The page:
I wasn't sure what to expect as season two of Beastars began, but I was nevertheless slightly surprised at how low the tension had fallen. The main issue is unconfirmed reports of a ghost appearing on campus. I was exasperated when the first episode cut off just as we were about to get an explanation. Was this all a joke or will it play a significant part in the plot (and what exactly is the plot? What is the basic message of this show?)? Louis returns after being missing for two months, and promptly leaves the theater club that he had previously been the hard-driving star of. Haru appears only briefly and episode one is mainly about Legosi. Whatever exactly happened at the end of season one, it seems that things have largely (but not completely) returned to normal.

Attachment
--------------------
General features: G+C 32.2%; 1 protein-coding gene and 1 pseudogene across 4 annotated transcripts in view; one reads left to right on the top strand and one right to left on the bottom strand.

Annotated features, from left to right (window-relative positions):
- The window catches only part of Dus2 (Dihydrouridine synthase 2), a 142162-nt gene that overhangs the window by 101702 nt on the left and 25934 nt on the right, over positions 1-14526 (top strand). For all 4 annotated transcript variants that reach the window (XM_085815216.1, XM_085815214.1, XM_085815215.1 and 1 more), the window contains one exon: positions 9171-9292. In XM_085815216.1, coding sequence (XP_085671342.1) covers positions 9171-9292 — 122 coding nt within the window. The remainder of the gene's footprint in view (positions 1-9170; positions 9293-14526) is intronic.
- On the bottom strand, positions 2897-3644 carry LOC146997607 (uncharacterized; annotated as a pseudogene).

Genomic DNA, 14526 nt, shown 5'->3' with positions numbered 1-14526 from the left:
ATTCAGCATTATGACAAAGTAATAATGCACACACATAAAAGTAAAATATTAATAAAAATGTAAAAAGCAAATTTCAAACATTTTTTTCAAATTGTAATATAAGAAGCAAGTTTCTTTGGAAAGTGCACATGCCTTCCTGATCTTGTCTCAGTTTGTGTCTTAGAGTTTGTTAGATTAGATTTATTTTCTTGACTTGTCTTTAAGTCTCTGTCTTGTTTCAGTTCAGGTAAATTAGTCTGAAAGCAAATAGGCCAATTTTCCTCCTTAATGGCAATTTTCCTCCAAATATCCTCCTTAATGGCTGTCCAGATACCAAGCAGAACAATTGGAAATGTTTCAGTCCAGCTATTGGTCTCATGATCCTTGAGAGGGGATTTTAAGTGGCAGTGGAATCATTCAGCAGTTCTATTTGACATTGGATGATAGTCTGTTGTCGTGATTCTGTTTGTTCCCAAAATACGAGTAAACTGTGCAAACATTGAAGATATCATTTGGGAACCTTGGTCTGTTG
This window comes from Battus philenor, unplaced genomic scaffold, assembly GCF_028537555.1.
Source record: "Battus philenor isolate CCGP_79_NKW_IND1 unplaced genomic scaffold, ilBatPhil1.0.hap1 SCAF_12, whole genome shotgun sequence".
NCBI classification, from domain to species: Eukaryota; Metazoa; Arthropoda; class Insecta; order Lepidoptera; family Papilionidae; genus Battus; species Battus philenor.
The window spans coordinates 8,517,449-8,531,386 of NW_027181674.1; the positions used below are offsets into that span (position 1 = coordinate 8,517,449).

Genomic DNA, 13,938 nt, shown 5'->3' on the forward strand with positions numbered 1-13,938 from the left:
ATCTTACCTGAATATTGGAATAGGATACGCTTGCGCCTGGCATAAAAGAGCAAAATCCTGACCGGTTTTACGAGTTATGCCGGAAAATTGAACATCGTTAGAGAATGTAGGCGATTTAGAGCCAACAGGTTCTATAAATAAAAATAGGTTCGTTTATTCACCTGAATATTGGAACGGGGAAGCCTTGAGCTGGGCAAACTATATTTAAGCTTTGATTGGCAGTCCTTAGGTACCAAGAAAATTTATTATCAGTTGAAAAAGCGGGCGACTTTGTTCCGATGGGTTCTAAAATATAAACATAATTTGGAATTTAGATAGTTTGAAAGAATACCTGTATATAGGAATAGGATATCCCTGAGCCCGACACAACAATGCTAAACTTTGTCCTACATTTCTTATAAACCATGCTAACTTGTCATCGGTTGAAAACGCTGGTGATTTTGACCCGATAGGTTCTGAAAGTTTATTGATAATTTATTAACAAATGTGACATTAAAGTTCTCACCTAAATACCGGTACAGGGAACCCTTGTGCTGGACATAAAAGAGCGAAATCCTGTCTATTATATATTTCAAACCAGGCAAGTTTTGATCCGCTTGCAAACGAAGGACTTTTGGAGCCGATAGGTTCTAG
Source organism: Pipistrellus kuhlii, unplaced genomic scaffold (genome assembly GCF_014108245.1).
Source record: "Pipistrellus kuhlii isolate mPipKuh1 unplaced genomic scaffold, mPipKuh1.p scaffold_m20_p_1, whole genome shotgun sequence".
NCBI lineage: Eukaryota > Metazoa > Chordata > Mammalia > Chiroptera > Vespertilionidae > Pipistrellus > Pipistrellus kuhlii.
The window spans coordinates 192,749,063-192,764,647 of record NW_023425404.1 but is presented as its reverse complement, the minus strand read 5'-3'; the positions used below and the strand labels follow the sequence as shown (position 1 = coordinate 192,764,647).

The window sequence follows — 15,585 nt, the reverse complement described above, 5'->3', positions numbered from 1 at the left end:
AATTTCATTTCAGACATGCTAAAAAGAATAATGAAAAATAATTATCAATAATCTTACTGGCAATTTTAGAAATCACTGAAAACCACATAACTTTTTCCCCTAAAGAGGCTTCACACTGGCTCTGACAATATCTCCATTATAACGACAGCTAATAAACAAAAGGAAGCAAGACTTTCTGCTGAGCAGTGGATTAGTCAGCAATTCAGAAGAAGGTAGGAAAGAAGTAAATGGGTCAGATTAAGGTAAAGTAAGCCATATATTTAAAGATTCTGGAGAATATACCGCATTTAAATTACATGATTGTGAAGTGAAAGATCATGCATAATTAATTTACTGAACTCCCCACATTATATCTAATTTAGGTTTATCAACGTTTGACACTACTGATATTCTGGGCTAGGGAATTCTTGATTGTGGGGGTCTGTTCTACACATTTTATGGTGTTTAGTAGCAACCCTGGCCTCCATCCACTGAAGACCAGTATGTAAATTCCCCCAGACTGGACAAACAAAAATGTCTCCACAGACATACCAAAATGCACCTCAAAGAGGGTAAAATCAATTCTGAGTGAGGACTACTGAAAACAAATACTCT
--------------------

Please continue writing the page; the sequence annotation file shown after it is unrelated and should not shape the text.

OK, it's actually episode two which lets us know where we stand. Legosi undertakes his own investigation of the murder of Lem, an alpaca, which happened way back in episode one of the first season. I was pleased to see that there is some continuity to the plot and I hadn't lost all track of what was going on after all. The most startling revelation of the episode is what Louis has been doing with his time recently. He's a ruthless person who has lost all faith in morals and justice and is surprised and amused by what he can get away with. Being a serious candidate to become the 'Beastar' must be a big deal, since it basically saved his life. Again, when I first heard of this show, I thought it would be a lightweight children's anime, but it is anything but.